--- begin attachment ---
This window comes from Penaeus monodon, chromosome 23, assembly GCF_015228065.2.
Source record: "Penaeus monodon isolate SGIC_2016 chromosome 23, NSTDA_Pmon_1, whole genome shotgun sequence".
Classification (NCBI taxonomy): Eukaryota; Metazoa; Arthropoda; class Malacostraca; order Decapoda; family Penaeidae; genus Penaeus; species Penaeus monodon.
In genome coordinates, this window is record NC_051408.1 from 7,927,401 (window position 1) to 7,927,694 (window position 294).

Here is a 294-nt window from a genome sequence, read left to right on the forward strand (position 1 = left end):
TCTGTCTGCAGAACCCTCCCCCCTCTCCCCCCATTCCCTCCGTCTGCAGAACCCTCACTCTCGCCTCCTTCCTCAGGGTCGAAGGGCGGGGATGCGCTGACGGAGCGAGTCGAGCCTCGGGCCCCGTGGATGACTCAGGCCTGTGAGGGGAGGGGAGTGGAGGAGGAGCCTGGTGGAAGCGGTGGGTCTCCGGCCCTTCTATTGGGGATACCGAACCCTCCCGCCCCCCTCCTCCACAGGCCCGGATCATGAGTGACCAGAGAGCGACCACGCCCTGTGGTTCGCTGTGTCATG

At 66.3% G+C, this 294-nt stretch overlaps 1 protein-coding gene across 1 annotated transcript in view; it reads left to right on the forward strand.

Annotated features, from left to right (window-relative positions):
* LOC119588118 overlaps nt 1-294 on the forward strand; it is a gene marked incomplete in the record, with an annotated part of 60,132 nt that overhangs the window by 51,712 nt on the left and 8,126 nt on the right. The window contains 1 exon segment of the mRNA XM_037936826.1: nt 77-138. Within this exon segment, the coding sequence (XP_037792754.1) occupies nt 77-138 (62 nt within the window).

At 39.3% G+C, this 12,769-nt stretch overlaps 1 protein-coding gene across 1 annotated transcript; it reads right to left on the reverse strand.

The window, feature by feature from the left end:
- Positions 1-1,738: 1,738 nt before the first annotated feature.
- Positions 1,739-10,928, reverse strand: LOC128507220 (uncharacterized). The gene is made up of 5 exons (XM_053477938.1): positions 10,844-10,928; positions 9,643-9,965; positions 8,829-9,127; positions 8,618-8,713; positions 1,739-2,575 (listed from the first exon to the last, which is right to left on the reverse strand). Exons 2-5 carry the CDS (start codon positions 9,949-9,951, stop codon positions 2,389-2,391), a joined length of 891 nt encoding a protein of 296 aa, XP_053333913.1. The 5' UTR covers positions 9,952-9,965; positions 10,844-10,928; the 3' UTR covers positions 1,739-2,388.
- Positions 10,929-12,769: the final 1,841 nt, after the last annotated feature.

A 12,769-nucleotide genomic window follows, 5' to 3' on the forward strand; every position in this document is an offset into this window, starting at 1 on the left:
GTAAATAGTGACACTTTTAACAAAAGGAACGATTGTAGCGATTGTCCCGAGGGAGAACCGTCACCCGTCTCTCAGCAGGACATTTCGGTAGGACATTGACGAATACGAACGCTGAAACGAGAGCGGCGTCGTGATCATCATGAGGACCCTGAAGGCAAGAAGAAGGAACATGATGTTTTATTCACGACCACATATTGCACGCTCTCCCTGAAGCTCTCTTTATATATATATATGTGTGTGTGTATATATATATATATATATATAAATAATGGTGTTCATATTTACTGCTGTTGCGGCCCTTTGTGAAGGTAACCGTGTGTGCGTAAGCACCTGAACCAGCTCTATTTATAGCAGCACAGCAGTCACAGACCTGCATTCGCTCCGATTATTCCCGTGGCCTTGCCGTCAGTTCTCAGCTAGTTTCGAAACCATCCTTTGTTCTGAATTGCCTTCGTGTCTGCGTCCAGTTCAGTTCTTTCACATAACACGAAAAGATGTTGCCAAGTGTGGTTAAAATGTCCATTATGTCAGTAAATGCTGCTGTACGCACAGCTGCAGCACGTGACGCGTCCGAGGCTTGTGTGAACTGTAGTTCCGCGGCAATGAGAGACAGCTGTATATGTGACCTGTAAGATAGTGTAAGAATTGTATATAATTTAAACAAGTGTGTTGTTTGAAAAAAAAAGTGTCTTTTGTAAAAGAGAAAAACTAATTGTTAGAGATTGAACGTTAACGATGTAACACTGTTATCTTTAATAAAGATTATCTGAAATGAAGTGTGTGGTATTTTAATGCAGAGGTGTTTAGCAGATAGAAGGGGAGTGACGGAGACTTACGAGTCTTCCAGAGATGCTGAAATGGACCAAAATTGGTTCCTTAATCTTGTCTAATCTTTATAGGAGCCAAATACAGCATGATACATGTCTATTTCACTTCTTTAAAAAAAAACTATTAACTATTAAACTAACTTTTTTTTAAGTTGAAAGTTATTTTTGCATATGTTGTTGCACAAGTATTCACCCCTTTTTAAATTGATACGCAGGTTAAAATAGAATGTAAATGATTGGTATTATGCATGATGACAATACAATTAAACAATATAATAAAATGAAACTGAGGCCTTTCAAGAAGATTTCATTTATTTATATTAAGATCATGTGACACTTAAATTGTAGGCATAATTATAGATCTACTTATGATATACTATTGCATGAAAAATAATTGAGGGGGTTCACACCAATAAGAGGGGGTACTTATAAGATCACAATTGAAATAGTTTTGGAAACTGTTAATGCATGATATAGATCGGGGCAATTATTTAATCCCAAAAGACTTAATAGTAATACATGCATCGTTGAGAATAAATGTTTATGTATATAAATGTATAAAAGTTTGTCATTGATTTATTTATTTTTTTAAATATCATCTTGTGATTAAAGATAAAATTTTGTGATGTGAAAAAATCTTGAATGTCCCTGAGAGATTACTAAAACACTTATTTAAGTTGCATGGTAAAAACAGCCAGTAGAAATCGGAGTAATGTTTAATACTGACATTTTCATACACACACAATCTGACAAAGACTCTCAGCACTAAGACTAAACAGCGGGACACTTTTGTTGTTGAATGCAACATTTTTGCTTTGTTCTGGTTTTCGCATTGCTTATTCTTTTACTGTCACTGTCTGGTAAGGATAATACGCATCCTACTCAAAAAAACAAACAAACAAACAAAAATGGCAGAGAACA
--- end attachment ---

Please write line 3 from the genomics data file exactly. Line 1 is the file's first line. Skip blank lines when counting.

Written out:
Classification (NCBI taxonomy): Eukaryota; Metazoa; Arthropoda; class Malacostraca; order Decapoda; family Penaeidae; genus Penaeus; species Penaeus monodon.